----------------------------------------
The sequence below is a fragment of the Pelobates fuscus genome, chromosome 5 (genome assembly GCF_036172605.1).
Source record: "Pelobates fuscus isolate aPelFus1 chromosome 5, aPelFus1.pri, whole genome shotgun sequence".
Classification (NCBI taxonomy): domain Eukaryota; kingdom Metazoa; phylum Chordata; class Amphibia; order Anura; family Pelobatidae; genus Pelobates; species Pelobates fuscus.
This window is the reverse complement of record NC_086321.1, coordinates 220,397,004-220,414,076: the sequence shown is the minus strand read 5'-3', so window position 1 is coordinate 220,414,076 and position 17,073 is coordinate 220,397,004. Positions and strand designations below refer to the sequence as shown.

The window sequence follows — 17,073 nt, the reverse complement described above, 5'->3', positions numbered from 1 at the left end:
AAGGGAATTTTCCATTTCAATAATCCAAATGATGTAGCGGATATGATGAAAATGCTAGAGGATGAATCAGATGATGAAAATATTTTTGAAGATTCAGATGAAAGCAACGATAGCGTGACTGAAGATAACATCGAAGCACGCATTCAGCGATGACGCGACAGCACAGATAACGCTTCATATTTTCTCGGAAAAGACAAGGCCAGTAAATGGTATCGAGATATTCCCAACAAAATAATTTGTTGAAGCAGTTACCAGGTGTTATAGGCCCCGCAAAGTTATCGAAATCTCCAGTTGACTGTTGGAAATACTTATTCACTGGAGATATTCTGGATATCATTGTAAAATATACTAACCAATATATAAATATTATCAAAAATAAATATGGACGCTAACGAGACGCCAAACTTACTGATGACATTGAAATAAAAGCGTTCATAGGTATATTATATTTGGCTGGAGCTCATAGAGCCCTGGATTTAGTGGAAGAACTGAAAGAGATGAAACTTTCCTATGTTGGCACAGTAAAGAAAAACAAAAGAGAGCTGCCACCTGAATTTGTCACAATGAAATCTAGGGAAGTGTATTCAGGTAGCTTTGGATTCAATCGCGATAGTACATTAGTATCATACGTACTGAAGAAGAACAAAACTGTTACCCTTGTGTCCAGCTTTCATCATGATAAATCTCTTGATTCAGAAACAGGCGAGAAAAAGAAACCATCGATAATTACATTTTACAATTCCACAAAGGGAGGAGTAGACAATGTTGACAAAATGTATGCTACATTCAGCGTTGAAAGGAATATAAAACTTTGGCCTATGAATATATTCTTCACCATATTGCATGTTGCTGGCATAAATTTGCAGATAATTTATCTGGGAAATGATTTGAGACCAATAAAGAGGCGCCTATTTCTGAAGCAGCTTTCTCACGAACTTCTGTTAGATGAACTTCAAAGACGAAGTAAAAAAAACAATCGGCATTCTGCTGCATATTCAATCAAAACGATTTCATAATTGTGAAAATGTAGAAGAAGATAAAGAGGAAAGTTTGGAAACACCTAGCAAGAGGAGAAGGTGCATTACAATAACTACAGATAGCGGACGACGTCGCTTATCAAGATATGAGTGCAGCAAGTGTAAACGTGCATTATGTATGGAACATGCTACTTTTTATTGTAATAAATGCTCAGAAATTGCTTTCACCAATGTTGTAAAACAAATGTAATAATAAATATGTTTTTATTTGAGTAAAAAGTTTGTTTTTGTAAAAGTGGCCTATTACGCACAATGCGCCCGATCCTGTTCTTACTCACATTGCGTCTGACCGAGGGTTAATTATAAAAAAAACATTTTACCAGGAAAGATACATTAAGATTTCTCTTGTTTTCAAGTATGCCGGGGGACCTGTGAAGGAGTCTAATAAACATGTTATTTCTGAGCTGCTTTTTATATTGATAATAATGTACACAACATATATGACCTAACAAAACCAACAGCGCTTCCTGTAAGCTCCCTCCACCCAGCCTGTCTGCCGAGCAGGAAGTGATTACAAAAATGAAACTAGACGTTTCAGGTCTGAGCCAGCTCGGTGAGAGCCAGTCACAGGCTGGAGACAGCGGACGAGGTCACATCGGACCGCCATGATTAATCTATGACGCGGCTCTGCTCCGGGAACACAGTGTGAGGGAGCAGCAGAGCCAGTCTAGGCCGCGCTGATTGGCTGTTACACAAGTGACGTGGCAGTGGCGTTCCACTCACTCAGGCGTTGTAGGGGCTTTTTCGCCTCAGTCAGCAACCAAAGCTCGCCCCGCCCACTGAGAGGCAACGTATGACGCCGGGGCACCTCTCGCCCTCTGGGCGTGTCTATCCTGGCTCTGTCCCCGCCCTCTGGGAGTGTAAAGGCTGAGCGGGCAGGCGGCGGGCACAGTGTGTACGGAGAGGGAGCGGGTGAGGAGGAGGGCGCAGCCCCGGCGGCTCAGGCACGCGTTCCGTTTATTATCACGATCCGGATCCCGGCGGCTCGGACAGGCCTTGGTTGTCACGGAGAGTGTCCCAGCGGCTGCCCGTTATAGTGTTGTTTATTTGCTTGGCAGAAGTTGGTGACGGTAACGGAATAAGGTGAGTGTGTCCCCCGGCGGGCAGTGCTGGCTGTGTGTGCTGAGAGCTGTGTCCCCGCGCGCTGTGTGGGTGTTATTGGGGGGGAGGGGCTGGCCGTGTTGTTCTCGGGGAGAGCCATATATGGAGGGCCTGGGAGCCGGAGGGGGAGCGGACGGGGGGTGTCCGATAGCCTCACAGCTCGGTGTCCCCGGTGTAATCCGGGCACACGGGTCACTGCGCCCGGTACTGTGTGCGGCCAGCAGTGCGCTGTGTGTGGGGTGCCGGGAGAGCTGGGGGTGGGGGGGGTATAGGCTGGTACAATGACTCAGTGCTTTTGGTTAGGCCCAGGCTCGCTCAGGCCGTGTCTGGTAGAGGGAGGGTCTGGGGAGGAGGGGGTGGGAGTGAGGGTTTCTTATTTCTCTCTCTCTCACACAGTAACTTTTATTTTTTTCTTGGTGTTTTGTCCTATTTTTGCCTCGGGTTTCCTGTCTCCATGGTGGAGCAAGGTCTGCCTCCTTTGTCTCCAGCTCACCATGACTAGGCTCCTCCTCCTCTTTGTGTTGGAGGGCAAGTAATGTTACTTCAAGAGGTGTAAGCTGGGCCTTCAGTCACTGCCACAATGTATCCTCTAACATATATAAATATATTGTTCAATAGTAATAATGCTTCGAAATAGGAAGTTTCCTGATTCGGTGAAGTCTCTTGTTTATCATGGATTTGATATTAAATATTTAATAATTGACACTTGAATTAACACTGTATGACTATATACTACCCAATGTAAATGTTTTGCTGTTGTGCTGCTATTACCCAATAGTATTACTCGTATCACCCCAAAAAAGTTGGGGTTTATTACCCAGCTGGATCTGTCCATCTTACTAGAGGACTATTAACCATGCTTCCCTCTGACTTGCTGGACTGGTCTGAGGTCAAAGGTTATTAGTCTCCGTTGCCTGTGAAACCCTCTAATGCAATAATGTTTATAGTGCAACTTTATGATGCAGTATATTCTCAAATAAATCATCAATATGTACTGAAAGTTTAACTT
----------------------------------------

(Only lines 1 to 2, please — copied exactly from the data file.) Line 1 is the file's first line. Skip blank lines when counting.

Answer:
The sequence below is a fragment of the Pelobates fuscus genome, chromosome 5 (genome assembly GCF_036172605.1).
Source record: "Pelobates fuscus isolate aPelFus1 chromosome 5, aPelFus1.pri, whole genome shotgun sequence".